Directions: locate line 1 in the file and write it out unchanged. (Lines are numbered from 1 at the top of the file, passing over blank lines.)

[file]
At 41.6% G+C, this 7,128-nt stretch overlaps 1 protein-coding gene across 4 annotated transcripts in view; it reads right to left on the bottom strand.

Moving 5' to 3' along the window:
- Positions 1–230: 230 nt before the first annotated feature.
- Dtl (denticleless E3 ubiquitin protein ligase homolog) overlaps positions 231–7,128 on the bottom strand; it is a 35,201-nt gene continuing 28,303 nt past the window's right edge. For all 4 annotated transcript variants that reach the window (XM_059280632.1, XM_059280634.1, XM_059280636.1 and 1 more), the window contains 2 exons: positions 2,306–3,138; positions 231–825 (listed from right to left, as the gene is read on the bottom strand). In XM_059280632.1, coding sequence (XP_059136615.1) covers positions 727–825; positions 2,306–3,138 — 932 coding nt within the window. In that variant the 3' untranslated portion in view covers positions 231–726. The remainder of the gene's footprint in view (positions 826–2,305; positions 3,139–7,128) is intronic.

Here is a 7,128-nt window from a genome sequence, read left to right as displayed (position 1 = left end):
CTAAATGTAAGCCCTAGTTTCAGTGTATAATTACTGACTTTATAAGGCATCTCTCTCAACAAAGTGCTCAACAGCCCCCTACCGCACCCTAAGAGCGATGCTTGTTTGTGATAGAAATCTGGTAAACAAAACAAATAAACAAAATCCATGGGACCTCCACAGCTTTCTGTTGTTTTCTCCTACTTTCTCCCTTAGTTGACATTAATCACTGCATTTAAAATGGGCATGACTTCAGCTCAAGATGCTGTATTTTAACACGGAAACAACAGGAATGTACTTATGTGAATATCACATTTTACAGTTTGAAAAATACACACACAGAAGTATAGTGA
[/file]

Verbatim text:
At 41.6% G+C, this 7,128-nt stretch overlaps 1 protein-coding gene across 4 annotated transcripts in view; it reads right to left on the bottom strand.